|Publication number||US4583778 A|
|Application number||US 06/698,188|
|Publication date||Apr 22, 1986|
|Filing date||Feb 5, 1985|
|Priority date||Feb 5, 1985|
|Publication number||06698188, 698188, US 4583778 A, US 4583778A, US-A-4583778, US4583778 A, US4583778A|
|Inventors||Martin R. Liebhold|
|Original Assignee||Liebhold Martin R|
|Export Citation||BiBTeX, EndNote, RefMan|
|Patent Citations (25), Referenced by (30), Classifications (17), Legal Events (4)|
|External Links: USPTO, USPTO Assignment, Espacenet|
This invention relates generally to a butterfly chair construction, and more particularly concerns a butterfly knock-down chair whose elements may be packaged in a relatively small container, for shipping; and such elements may be removed from the container for rapid assembly into a one-piece unit.
Butterfly chairs have been known for many years, but the problem of handling and shipping them in frame-formed condition has remained. As a result, the chairs were difficult to package, transport and store, due to their bulky and ungainly shapes and relatively large size.
It is a major object of the invention to provide butterfly chair components of such design and construction as will enable extremely easy shipment and handling.
Basically, the improved chair construction comprises
(a) a framework that includes two U-shaped members, the first having a lower cross piece and two first legs that project upwardly and forwardly, and the second having a lower cross piece and two second legs that project upwardly and rearwardly,
(b) pivots interconnecting the first and second legs at two locations, so that said members may swivel between collapsed and extended positions,
(c) means restraining collapse of the legs in said extended position, and
(d) the upper terminals of the legs being hook shaped for loose reception in pockets of a flexible sheet providing a seat and backrest.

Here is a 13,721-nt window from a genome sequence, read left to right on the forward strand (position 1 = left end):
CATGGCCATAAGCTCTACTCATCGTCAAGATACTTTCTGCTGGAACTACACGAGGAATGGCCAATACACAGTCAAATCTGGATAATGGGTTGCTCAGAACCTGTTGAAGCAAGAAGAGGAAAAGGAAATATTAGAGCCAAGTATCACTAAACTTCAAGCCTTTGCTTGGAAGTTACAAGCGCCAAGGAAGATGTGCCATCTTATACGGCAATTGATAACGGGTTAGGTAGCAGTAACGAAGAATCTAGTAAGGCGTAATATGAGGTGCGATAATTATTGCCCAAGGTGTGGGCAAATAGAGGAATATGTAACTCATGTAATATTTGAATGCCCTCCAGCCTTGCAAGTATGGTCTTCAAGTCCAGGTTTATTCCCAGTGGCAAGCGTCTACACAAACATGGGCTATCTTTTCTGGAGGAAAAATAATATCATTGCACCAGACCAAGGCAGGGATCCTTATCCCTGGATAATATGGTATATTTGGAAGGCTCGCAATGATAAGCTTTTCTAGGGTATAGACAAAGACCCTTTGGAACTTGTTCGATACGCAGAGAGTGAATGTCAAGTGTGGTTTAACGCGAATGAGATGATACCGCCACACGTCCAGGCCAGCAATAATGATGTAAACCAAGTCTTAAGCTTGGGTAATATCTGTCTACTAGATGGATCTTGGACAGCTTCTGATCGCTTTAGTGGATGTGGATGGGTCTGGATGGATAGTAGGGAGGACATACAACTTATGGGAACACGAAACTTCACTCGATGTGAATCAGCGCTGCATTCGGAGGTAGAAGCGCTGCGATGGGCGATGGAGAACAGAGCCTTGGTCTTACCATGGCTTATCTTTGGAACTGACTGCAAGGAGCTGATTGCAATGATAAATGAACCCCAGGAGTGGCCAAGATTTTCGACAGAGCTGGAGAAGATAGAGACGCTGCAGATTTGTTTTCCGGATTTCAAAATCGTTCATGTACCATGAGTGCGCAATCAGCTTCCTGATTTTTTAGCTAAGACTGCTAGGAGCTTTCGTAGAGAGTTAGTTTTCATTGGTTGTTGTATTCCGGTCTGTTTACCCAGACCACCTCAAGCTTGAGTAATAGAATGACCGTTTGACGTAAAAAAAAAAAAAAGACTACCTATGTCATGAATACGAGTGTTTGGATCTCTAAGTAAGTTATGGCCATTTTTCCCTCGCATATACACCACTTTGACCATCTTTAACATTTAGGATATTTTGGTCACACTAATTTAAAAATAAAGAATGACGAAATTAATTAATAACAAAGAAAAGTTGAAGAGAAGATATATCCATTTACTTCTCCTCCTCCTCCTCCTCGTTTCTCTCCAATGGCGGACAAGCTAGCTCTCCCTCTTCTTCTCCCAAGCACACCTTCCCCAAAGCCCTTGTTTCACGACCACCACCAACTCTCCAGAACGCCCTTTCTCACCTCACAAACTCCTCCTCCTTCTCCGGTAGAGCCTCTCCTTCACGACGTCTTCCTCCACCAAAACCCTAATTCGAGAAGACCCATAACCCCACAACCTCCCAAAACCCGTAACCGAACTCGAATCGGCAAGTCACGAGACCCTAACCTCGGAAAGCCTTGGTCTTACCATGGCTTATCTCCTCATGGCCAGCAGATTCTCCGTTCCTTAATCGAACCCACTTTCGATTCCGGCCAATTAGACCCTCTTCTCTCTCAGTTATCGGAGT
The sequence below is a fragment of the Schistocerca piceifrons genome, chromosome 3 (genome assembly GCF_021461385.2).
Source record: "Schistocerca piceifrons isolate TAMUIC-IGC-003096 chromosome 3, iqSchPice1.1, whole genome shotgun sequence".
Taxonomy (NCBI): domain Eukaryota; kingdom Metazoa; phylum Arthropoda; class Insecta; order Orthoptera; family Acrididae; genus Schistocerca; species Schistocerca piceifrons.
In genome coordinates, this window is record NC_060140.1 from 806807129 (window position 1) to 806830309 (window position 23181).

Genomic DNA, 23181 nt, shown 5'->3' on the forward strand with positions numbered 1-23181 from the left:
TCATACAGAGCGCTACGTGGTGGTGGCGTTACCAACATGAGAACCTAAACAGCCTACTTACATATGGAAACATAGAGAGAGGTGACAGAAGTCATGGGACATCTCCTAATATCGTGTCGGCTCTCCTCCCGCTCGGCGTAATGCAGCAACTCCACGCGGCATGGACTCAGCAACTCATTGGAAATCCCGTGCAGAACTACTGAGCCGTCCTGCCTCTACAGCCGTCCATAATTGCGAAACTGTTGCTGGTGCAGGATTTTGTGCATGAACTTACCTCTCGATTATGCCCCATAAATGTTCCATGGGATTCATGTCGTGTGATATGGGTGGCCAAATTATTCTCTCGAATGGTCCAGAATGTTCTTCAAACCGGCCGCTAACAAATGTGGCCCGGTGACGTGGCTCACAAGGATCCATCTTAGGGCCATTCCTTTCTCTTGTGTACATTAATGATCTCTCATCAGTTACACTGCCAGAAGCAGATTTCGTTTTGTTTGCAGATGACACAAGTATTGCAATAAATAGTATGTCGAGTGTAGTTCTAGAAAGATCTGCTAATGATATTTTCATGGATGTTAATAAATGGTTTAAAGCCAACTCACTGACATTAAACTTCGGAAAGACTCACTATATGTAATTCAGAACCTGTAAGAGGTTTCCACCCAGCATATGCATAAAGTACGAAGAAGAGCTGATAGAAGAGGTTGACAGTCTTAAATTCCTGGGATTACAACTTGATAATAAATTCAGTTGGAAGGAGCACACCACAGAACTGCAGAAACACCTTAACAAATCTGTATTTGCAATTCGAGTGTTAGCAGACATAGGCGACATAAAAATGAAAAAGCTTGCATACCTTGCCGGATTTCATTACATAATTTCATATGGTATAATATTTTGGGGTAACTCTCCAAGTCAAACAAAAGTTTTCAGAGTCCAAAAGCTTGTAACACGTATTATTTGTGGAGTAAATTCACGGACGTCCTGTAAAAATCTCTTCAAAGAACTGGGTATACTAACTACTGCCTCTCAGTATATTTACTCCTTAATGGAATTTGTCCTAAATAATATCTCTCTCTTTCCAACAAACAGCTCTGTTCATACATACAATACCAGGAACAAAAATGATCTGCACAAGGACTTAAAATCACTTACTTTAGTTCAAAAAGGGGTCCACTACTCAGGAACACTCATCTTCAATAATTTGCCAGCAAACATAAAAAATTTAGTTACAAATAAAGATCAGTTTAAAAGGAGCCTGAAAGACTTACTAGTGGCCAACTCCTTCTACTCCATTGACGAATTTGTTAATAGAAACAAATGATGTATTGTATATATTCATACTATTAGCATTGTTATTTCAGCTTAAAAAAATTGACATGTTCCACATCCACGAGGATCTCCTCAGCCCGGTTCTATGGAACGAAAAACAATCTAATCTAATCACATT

Further, the upper hook shaped terminals of the second legs are mounted to rotate about axes that are defined by said second legs, so as to conform to the shape of the pockets in which said terminals are received; and the second legs typically have lower and upper sections, the hook shaped terminals integral with said upper sections, there being inserts projecting between the upper and lower sections of each second leg, one section attached to the insert and the other section free to swivel on and relative to the insert.
As will be seen, the upper hook shaped terminals of the first legs are fixed and non-rotatable relative to the front legs; and such terminals may extend inwardly with downward inclination, relative to horizontal, to aid in adjustment of the canvas seat to the figure of the sitter.
These and other objects and advantages of the invention, as well as the details of an illustrative embodiment, will be more fully understood from the following specification and drawings, in which:
FIG. 1 is a perspective view of an assembled butterfly chair, and FIG. 1a is a schematic front view;
FIG. 2 is an enlarged fragmentary section showing interconnection of leg sections, one of which swivels relative to the other;
FIGS. 3 and 4 are sections taken on lines 3--3 and 4--4 of FIG. 2;
FIG. 3a is a section on lines 3a--3a of FIG. 3;
FIG. 5 is a fragmentary view on lines 5--5 of FIG. 2;
FIG. 6 is an enlarged fragmentary view showing pivoted interconnection of two adjacent legs; and
FIG. 7 is a perspective view showing the chair frame disassembled, collapsed, and packaged.
The chair 10 in FIG. 1 includes a metallic framework 11 supporting a sheet and backrest 12 made of flexible material, as for example canvas. The sheet 12 includes corner pockets 12a-12d slung over hook shaped or rounded terminals 13-16 of leg members, to fully support the seat and backrest, despite the fact that the terminals 13-16 terminate, as shown.